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Audits and Reports as Internal Control

From the Editor’s Desk

Rod SmithIt has been said numerous times that reconciliations, reports and even meetings are a form of internal control. For example, a report can compare the budget to actuals. The reporting system allows for the collection and dissemination of data to aid in planning and even adjusting to economic matters. This yields an efficient process and promotes an effective internal control system. Additionally, if the activity relates to a research project, reports can help guide and manage projects and, in some instances, assure compliance and secure funding. Reconciliations find errors and omissions and meetings bring about transparency and awareness.

I recall an instance where a new manager was concerned after they took over their department. They were concerned about trends like increased costs, budgetary matters and expenditures that appeared unusual, unnecessary and too costly. And reconciliations, or the lack thereof, showed errors, omissions, alterations, etc. The previous team had missed several deadlines and reconciliations, and they even failed to answer outstanding questions from managers and other agencies. After several meetings and thoroughly combing through documents and files, the numbers were telling a story.

After categorizing the business documents, assembling the reconciliations and reviewing previous reports, a timeline of activities was charted. The visual of the charted events and activities within the timeline pointed to a total disregard of requirements, there was an indication of unauthorized activities and a lack of overview and oversight. Unfortunately, it also showed that there were no follow-up and accountable measures or consequences. There was also no direction and most activities and responses pointed to a disregard for requirements, regulations and policy. There were numerous violations. When those responsible for collecting reconciliations, ensuring deadlines, and industry reports do not do things appropriately, it opens the door for opportunity and rationalization of bad behavior. Additionally, when individuals do not follow up on missing, incomplete or altered documents, it sends the wrong message and that can fester into additional problems and even violations. All these instances should be done timely, tracked, recorded and reported appropriately.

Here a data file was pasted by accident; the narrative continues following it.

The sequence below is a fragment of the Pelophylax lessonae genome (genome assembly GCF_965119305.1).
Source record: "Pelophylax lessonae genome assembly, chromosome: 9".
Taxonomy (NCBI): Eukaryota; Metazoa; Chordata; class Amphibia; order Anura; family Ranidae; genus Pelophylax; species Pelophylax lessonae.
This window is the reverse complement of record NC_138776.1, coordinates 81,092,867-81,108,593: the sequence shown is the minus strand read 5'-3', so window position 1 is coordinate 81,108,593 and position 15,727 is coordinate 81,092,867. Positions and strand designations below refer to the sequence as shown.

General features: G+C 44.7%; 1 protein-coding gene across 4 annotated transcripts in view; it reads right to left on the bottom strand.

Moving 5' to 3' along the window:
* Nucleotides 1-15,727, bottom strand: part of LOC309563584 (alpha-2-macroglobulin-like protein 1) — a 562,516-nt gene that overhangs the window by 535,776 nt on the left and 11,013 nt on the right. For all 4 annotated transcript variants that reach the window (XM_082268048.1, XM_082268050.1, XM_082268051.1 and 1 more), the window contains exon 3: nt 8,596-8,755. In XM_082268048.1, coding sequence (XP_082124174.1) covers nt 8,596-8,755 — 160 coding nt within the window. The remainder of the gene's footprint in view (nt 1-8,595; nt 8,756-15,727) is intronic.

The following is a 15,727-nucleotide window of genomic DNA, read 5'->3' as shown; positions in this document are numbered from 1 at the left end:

The numbers did not lie, they told a very compelling story. It was found that those individuals who were responsible for reconciliations plugged numbers to force reconciliation and hide errors and omissions. Furthermore, they were circumventing policy and hiding transactions and unauthorized contracts. There were even purchases and agreements made where individuals personally gained from non-authorized channels. There were all kinds of problems. For example, employees were not properly managed, there was separation of duties issues, blatant violations of policy, there was misuse, and evidence that documents were altered. There were also various issues of conflict of interest found. As individuals worked to unfold these issues, it was the numbers that helped detect and point out the various problems.

by Rod Smith, Director of Internal Controls

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